Wednesday, October 31, 2012


“It is to you upon the languid river that I return again and again….”

Shakespeare didn’t actually say that, but I’m sure that’s the way he felt about his hometown of Stratford-upon-Avon.  Born in 1564 to a prosperous glove merchant in a middle class home, he attended school just a block away, and grew up to marry Anne Hathaway who only lived a mile down the road. Over the years he divided his time between London and Stratford, buying a grand house called New Place and retiring there. He died in 1616 and was buried at the church where he had been baptized and married. He could have been buried in the prestigious Westminster Abbey beside the other notables of England, but he declined preferring to be buried in the town and church he clearly loved.

I could see why he loved it. It is a serene village located in the heart of England. The Avon River tranquilly flows through town overhung with weeping branches which trail in the ripples of its water like fingers and swans graciously allow canal boats to share the river.  It is an idyllic place away from frenetic London life.

Me in front of Shakespeare's birthplace
 taken by two very disappointed tourists.
After our driver Davie parked our enormous bus, Anita passed out maps and told us we had about an hour on our own before we were to meet her at the Edward Moon for lunch. That didn’t give us much time so everyone scattered in different directions, maps in hand. A few of us headed over to what looked like the main street where I saw a small crowd of people huddled around a sign on a very old building. I craned my neck over their shoulders and read, “Birthplace of Shakespeare”. I stepped back a few paces to take pictures of his childhood home when a couple approached me and asked me to take their picture with it in the background. I said “Of course, certainly.” and babbled something like “If you don’t like it, I can take another.” With charmed expressions on their faces, the husband asked me where I was from. I brightened and said, “San Diego!” and with that their faces fell and they walked away without saying another word. I wondered briefly what that was all about when it occurred to me that they must have thought I was English! I knew I had been picking up Anita’s lilting accent but I didn’t realize to what extent!  I couldn’t help it. I flashed a beaming smile in their direction and said, “Cheerio!”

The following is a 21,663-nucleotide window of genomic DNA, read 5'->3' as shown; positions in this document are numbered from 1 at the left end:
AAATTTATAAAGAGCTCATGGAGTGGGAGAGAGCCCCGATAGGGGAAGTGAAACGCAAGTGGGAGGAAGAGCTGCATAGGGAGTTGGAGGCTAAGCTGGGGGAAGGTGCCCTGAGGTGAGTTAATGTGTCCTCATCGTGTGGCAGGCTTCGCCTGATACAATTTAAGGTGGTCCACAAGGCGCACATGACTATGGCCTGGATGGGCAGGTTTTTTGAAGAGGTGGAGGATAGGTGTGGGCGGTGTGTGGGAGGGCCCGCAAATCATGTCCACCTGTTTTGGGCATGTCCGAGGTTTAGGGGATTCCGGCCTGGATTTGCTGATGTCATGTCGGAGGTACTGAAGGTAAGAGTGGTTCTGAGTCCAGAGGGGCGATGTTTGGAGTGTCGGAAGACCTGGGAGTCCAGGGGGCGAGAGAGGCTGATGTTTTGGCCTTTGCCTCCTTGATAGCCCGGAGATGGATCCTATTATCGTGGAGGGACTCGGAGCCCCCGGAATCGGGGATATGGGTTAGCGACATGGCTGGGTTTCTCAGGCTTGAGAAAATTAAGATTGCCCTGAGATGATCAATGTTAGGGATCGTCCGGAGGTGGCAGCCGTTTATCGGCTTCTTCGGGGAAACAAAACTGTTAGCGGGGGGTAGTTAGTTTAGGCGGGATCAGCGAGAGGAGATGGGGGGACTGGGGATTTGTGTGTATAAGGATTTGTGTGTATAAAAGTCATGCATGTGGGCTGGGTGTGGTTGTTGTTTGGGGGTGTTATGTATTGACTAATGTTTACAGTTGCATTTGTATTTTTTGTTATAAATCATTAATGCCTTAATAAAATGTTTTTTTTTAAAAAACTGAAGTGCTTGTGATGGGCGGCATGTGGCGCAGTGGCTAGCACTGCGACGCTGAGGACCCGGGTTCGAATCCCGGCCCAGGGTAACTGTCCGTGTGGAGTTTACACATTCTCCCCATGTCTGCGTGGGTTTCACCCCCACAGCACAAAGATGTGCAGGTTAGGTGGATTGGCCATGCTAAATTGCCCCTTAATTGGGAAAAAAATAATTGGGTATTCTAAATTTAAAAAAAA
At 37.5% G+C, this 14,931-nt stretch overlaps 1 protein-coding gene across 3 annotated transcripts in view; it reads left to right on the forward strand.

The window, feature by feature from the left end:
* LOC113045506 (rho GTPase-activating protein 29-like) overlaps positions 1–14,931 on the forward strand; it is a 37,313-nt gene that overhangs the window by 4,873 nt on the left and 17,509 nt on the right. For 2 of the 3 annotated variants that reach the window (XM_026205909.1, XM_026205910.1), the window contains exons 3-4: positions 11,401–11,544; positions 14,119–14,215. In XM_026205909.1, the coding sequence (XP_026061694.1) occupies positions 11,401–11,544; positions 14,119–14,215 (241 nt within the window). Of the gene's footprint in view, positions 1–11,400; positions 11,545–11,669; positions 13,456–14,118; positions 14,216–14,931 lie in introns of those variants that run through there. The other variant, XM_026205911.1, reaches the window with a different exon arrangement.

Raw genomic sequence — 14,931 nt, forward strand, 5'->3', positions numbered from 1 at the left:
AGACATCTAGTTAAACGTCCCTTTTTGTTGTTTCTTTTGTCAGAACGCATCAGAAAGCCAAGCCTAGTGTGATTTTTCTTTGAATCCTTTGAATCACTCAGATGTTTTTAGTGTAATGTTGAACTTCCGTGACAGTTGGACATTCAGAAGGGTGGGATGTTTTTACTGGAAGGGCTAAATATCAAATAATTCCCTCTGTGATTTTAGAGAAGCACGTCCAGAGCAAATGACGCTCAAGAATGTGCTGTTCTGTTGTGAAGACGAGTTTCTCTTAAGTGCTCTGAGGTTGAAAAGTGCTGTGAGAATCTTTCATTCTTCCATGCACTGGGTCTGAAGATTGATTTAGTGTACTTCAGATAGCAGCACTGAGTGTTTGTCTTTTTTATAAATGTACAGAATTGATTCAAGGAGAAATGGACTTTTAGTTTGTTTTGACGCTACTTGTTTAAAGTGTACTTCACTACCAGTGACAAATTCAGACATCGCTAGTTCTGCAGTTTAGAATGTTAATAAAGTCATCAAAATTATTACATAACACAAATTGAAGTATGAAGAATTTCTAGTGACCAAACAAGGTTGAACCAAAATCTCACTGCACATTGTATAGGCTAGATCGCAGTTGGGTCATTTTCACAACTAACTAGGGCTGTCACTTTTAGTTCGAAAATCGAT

I thoroughly enjoyed wandering the rough stone streets of Stratford seeing the town through Shakespeare’s eyes. I ended up a few blocks down the river at Holy Trinity Church where at the age of 52 he was buried. The sign placed at the head of his grave reads: 

"Good frend for Jesus sake Forbeare,
To digg the dust encloased heare.
Bleste be ye man (that) spares thes stones
And Curst be he (that) moves my bones.”

Translation:“Don’t go digging me up and moving me to Westminster Abbey, damn it.”


Avon River with Holy Trinity Church in the background

The Bard's grammar school next to the Almshouse

Fresh bacon anyone?